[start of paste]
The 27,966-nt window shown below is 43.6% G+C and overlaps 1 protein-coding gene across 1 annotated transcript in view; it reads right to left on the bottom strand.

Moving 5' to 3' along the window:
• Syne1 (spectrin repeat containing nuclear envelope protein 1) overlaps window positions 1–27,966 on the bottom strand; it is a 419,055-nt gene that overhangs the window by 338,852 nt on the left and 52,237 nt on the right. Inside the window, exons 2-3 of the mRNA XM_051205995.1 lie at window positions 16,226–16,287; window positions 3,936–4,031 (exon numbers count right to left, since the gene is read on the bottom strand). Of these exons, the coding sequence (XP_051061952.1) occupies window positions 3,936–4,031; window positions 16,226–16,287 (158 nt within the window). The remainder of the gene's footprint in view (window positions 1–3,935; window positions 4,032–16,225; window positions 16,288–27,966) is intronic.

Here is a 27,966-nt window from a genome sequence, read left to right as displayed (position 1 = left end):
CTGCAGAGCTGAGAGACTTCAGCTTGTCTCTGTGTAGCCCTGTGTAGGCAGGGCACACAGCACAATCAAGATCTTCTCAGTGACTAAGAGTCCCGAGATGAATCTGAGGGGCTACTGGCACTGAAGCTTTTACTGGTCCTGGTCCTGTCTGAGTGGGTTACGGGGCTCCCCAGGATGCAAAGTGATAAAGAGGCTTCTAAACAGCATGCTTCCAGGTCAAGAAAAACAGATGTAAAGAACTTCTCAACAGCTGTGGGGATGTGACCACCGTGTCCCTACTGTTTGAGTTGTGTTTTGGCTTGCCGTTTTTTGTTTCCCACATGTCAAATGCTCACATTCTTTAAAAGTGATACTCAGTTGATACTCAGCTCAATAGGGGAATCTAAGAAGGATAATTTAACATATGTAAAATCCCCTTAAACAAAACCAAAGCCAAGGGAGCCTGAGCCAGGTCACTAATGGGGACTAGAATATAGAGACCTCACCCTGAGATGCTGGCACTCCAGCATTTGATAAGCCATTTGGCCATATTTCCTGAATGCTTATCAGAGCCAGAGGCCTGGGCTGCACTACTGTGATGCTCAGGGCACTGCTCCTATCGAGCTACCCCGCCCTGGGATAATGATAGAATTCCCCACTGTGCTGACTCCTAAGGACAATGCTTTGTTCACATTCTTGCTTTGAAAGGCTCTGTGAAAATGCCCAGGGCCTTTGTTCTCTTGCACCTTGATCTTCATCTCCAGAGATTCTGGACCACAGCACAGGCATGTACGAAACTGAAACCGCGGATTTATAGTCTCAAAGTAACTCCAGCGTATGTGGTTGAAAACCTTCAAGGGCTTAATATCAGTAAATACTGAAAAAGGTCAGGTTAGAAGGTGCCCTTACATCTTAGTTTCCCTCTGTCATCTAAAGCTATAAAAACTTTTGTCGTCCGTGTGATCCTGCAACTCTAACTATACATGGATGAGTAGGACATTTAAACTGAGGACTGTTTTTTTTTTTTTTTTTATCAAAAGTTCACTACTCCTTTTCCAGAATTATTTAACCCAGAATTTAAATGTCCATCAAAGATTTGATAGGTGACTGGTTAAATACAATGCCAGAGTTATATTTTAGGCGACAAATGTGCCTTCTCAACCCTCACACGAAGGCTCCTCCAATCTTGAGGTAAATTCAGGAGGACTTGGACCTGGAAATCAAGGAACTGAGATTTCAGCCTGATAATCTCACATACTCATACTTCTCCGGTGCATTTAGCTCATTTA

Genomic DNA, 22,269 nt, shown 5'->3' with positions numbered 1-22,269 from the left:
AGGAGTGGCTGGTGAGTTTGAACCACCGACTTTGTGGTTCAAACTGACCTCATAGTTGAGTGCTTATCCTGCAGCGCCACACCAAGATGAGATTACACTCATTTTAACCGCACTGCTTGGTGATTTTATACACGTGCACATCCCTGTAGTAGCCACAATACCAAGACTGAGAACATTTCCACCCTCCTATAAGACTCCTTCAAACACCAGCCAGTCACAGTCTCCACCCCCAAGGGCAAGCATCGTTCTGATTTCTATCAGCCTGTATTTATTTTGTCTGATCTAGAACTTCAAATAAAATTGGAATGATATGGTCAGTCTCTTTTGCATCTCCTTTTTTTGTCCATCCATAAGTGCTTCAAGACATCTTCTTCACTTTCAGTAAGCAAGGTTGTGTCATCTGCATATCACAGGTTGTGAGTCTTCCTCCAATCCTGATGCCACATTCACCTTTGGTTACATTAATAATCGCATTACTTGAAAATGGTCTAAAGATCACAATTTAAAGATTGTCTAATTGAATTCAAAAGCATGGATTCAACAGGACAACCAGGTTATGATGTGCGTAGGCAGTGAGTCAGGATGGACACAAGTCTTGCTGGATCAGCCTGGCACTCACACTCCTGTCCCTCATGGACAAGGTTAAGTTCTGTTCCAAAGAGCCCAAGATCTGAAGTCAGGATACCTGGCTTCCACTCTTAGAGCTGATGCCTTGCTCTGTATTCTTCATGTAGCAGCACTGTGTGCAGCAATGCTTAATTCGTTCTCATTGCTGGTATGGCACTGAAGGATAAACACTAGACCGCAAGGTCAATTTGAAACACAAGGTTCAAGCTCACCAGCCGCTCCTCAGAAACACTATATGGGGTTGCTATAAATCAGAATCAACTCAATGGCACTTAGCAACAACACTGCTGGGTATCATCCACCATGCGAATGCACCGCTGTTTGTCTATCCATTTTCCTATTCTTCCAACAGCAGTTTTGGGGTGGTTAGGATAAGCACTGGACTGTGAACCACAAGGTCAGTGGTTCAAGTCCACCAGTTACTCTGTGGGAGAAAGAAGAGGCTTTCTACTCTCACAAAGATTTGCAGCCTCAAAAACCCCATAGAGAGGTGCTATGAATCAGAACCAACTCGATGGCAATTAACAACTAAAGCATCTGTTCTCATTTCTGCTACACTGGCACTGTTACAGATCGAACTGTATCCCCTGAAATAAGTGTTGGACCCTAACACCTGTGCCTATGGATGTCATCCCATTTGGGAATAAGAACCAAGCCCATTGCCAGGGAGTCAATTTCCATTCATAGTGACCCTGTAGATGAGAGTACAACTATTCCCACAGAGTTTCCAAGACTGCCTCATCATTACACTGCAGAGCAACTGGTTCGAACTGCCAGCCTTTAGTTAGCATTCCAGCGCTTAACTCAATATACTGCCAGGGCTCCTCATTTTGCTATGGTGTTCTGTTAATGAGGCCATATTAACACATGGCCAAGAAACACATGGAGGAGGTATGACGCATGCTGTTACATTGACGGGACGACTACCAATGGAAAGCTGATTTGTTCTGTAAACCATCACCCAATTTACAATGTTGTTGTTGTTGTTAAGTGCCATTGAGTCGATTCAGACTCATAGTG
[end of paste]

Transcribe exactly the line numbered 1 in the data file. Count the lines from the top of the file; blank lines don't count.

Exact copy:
The 27,966-nt window shown below is 43.6% G+C and overlaps 1 protein-coding gene across 1 annotated transcript in view; it reads right to left on the bottom strand.